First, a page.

It smells of nothing much but stale cider and unpunctuality, though it turns out later that I had my timings wrong and the opener, Louise Distras, is only 15 minutes late. I got there pretty early, but je ne regrette rien – the early bird catches the front-row standing positions, and I could see every glint in Louise Distras’s eye, every flick of Jimmy Rip’s supple wrist, every barely perceptible twitch around the mouth of Tom Verlaine.
Television haven’t appeared yet, though. Their opener is a female Billy Bragg, and though she’d probably appreciate the comparison I’m sure she’d bristle at the reductionism, so let’s just say she’s a proud working-class Northerner with plenty of spunk. She channels the themes and preoccupations of Gang of Four through the spirit of the Clash – cynicism shot through with optimism; implicit (and explicit) reiterations of the redemptive power of music; exhortations to shed our false consciousness. Nothing new, then, but rousing stuff nonetheless. ‘When you stop being who you are, you become who you want to be,’ she declaims, and for a little-known aphorist punk from Wakefield, she’s not bad at all.
After several microwaved slices of quasi-Marxist invective, there’s a song about her guitar, which she claims her mother smashed up when she [Louise] was at the tender/raw age of thirteen. It’s called ‘Bullet’, and is fittingly rapid and streamlined. She finishes up with ‘The Hand You Hold’, a feminist anthem, and although none of the feminism here is as nuanced as, say, Patti’s early stuff (an unfair benchmark, perhaps, but an understandable one considering the CBGB band Distras is supporting), it’s involving, and that’s the point. In any case, 21st-century feminism’s a whole new ballpark; Distras tackles media/corporate moral bankruptcy with verve and an unerring focus on how women and girls are affected. This righteous guitarist could do with some radio exposure; I’d happily endure ads to listen to her.
The headline act is keeping us waiting. Sure, minutes after they’re due onstage, pre-recorded bells start tolling ominously, but it soon becomes more of a time-buyer than an expectation-builder and we’re slightly miffed by the time the band turns up – to rapturous applause, of course. Their tuning-up is wondrous: Tom and Jimmy tweak their axes a little, while Billy Ficca is making shimmers checking tightness and texture. Without us even noticing, the four instruments gradually cohere to create an overture that steadily builds until it explodes into ‘See No Evil’, at which point the collective release of band and audience tension floods the room.
Te-le-vis-ion – it goes to my head. And to my hips, and my feet, and my heart. Seeing them live reminds me of this; the bountiful instrumental passages are wordless screeching gospel, all dynamics with no brakes, an onslaught for which the Shepherd’s Bush Empire audience is primed.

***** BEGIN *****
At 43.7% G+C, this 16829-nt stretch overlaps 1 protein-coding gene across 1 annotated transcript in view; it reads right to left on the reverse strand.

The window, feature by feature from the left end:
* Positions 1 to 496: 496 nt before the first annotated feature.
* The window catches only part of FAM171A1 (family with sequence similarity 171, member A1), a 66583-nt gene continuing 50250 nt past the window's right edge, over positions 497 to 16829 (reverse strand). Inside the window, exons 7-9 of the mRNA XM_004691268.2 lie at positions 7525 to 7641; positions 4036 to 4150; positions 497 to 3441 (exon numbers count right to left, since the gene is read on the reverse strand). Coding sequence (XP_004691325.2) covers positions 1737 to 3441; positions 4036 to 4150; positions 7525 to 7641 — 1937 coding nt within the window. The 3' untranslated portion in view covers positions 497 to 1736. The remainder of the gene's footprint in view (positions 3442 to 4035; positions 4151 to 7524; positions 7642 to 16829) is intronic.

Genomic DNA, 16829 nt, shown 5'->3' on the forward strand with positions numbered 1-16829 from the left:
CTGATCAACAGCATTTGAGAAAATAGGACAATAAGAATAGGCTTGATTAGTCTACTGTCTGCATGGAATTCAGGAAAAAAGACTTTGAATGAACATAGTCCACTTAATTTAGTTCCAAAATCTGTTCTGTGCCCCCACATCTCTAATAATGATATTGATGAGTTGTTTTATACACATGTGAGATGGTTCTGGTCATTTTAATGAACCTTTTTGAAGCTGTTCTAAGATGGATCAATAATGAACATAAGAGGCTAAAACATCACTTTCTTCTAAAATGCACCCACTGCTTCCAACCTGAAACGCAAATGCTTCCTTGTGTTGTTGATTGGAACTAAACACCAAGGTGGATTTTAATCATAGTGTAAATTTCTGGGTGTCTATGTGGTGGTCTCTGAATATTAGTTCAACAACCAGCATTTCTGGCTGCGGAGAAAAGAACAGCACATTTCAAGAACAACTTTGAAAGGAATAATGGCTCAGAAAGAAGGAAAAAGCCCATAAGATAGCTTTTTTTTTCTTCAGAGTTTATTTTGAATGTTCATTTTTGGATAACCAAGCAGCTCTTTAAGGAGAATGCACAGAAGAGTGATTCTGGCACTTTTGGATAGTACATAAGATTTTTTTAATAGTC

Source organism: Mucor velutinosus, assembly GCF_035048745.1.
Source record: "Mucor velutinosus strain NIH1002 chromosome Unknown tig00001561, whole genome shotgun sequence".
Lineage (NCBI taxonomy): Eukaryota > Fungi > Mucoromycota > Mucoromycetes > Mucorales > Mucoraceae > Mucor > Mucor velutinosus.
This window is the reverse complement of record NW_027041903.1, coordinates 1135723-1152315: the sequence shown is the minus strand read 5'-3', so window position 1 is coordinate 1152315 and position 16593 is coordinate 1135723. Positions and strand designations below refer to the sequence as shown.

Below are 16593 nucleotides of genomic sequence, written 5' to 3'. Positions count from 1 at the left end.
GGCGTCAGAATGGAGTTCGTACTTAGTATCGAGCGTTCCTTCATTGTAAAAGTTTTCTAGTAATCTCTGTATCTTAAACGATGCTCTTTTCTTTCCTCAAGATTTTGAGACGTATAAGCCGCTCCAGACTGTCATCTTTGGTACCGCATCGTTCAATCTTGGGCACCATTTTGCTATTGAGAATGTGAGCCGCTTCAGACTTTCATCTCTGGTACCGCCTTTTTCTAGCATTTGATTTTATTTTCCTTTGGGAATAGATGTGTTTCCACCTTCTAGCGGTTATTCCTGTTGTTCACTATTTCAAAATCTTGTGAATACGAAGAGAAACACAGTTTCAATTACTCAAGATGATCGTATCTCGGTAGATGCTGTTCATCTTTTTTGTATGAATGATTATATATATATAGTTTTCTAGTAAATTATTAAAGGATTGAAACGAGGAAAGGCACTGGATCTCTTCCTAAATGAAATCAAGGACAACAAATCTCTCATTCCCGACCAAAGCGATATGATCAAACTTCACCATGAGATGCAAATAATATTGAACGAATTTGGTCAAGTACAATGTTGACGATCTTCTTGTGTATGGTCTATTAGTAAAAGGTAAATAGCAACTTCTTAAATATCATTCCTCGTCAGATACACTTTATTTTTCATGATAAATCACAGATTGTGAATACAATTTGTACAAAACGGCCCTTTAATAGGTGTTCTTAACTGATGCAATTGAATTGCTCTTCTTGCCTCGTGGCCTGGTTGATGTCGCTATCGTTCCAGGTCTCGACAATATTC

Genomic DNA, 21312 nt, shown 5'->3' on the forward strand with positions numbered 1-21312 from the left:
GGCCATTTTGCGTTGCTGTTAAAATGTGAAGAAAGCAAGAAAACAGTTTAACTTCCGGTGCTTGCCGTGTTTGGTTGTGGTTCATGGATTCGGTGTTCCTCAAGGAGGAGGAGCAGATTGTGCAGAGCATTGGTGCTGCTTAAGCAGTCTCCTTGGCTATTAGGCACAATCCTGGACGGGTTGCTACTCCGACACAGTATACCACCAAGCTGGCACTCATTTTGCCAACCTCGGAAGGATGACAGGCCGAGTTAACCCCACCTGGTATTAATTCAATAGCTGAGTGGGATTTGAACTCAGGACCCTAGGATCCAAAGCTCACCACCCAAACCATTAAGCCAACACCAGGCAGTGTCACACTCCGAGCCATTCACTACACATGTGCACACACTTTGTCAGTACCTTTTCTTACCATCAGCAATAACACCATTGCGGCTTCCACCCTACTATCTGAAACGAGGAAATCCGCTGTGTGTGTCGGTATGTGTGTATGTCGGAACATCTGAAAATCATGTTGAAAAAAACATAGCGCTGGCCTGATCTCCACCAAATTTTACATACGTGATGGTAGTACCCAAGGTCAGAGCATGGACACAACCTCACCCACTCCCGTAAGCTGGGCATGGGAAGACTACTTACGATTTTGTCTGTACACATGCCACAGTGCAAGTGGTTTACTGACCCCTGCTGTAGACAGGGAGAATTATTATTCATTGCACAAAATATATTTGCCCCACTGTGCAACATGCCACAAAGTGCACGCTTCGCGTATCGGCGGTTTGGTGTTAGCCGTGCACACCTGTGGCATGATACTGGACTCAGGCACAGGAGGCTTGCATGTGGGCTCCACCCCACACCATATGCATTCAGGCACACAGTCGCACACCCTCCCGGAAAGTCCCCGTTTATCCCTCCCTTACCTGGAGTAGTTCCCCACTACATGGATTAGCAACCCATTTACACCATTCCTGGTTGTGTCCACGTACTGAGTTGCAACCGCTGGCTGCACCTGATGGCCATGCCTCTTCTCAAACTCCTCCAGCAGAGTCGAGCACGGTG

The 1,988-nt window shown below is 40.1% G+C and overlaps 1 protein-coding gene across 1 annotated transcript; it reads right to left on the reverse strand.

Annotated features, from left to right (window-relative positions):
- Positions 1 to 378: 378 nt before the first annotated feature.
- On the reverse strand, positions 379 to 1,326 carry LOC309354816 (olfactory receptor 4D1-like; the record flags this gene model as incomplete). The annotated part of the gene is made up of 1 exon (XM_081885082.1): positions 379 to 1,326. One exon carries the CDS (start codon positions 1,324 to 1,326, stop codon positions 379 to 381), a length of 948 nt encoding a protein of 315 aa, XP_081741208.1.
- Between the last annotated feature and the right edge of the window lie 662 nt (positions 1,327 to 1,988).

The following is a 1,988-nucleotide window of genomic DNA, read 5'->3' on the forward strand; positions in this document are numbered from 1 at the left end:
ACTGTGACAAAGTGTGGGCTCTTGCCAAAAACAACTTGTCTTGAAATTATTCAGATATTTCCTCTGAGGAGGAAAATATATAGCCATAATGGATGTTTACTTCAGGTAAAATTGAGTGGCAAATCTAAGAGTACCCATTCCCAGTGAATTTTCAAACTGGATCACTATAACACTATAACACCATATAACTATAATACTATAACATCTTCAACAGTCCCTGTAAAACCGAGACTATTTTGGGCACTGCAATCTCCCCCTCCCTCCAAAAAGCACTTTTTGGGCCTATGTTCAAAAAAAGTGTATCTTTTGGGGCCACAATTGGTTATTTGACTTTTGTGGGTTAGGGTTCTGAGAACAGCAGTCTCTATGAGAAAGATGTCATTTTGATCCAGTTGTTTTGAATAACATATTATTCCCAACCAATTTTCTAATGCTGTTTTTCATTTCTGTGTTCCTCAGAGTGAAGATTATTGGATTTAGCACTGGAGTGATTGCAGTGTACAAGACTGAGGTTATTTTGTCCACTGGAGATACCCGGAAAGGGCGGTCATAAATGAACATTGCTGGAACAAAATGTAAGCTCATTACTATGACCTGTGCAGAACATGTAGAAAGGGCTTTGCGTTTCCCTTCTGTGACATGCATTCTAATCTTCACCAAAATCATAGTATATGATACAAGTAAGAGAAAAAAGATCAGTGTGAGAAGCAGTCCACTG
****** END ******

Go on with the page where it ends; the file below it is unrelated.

Tonight’s audience is particularly shitty. The usual hipsters and nostalgics are present and correct; the moron in front of me with her eyes glued to her iPad for half the night is physically present, mentally absent, and incorrect in every way. These characters are all benign; less so is the heckler who taunts Tom Verlaine continually, so much so that he has to be dragged off by a security guy when we’re about three songs away from the end. Tom’s a good humour man, though, and he’s seen everything like this. He ignores the persistent heckler, who by this point has made himself an enemy of hundreds. ‘Every gig I go to, there’s always some guy goin’, “Come on Tom”’, japes the guitarist calmly, putting on a mock-British accent. ‘I can never figure out what the fuck he means.’
Many of the tunes are practically note-for-note simulacra of the original album versions, but they’re performed with such commitment, verve and proficiency that to complain would be churlish. No-one would describe the album versions as “polished” anyway. The guitars and drummer have lost none of their power; only Tom’s singing is softer, less abrasive. Rather than diminishing the music’s power, his voice gives it an elegiac quality. The music’s timeless, but the musicians aren’t.
Fred Smith is his melodic, reliable self, while Jimmy Rip wrenches notes from his guitar through flicks of his wrist; he isn’t showy, but neither can he hide his passion for his axe. It shines in the light like Shadowfax. Billy Ficca deserves a special mention: his skinsmanship is effortless, even at 64. He’s worked with Jagger, and could easily pass for a Stone; he’s one of the few drummers in history to out-cool Charlie Watts.
Sometimes you get the feeling these aren’t just musicians on stage. They’re conduits for electric inspiration, antennae for supernal signals. Jimmy’s solo during ‘1880 Or So’ is nothing short of staggering, and by the song’s end it’s hard not to feel drained. When Verlaine begins the climb during the second half of ‘Marquee Moon’, we’re borne up by the supercharged ambrosia of liquid arpeggios, and when he and Jimmy climax it’s the best orgasm you never had. I close my eyes and hold up my hands so that it can flow through me too. The formidable foursome is building on their formidable legacy by making some of the most incendiary live music around, and if they come to London again, you’d be a fool to miss them.